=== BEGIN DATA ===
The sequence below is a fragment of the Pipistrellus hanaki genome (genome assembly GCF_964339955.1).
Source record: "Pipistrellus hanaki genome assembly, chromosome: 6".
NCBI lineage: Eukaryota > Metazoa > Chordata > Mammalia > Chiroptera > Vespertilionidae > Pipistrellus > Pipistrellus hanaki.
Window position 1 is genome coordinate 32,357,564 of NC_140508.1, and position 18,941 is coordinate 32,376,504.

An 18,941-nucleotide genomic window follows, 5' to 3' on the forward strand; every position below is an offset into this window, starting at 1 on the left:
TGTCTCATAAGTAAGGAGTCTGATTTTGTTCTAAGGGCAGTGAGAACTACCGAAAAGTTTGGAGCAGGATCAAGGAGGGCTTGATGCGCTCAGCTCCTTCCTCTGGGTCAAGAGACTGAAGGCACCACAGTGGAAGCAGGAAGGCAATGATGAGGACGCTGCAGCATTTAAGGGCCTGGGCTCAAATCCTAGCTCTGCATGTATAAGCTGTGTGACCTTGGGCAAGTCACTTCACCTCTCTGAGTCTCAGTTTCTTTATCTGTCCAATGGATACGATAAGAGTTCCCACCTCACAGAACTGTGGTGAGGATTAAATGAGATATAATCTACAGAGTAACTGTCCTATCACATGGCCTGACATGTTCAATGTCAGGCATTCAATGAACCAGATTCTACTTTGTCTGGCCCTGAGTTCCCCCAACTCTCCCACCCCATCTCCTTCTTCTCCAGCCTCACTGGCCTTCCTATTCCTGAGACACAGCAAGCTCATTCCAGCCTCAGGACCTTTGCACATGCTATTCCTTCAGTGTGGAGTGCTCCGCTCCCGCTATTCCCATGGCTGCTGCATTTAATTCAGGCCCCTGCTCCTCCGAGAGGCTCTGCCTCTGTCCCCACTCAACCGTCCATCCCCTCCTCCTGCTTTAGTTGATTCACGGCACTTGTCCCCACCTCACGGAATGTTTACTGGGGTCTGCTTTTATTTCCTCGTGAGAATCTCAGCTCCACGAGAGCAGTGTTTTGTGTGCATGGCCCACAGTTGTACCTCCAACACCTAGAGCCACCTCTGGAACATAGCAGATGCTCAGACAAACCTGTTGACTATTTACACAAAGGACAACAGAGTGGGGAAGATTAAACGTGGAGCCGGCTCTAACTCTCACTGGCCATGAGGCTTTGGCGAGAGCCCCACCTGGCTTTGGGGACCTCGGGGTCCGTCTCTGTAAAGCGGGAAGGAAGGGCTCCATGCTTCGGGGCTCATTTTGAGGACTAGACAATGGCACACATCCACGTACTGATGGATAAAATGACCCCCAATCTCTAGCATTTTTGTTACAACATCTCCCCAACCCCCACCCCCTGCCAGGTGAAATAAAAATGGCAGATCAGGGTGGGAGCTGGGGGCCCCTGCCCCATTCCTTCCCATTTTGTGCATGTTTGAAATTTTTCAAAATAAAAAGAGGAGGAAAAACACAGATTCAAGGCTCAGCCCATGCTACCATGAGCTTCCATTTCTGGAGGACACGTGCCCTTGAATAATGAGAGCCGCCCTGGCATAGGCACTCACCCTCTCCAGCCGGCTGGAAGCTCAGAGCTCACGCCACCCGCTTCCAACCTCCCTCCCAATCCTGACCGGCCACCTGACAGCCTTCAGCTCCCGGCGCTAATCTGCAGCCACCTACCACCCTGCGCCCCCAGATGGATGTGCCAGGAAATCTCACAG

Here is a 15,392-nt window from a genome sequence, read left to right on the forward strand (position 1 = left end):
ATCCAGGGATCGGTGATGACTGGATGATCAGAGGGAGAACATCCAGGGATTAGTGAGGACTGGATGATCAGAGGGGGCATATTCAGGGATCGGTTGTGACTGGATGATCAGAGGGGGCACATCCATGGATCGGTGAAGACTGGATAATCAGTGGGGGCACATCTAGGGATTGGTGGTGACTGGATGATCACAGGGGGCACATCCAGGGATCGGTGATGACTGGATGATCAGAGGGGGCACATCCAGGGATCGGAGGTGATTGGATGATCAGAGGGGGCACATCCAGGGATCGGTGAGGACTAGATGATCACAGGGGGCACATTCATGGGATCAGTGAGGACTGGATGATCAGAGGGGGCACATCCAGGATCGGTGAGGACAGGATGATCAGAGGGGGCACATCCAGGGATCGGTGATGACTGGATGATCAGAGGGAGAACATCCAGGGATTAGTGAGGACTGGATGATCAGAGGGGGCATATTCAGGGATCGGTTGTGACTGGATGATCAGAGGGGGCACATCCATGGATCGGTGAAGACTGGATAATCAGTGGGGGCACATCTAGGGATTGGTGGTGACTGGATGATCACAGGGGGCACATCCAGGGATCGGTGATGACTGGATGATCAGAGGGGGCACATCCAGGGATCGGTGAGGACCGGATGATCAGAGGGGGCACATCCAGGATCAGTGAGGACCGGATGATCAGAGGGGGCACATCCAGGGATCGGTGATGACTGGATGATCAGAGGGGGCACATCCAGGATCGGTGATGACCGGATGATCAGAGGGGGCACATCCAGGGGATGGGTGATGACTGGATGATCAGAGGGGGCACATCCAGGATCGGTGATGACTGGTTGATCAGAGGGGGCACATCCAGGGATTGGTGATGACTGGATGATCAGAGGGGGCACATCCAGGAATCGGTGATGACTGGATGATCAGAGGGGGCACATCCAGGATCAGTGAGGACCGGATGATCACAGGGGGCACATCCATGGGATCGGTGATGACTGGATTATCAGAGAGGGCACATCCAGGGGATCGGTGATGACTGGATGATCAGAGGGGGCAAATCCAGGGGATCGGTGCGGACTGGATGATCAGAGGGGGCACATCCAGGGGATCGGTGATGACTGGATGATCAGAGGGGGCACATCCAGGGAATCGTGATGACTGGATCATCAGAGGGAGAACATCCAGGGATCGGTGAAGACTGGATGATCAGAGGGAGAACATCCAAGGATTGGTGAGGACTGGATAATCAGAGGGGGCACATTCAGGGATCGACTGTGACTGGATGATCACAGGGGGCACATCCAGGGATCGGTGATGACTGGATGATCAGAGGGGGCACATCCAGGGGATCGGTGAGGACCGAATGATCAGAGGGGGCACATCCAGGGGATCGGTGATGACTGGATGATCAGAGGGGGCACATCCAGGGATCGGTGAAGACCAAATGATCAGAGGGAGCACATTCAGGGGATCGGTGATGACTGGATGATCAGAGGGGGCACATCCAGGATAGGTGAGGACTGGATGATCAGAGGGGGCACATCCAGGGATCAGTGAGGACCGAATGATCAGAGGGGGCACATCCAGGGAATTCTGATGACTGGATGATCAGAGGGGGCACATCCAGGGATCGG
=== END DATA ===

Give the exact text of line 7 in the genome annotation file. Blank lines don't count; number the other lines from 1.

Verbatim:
Here is a 15,392-nt window from a genome sequence, read left to right on the forward strand (position 1 = left end):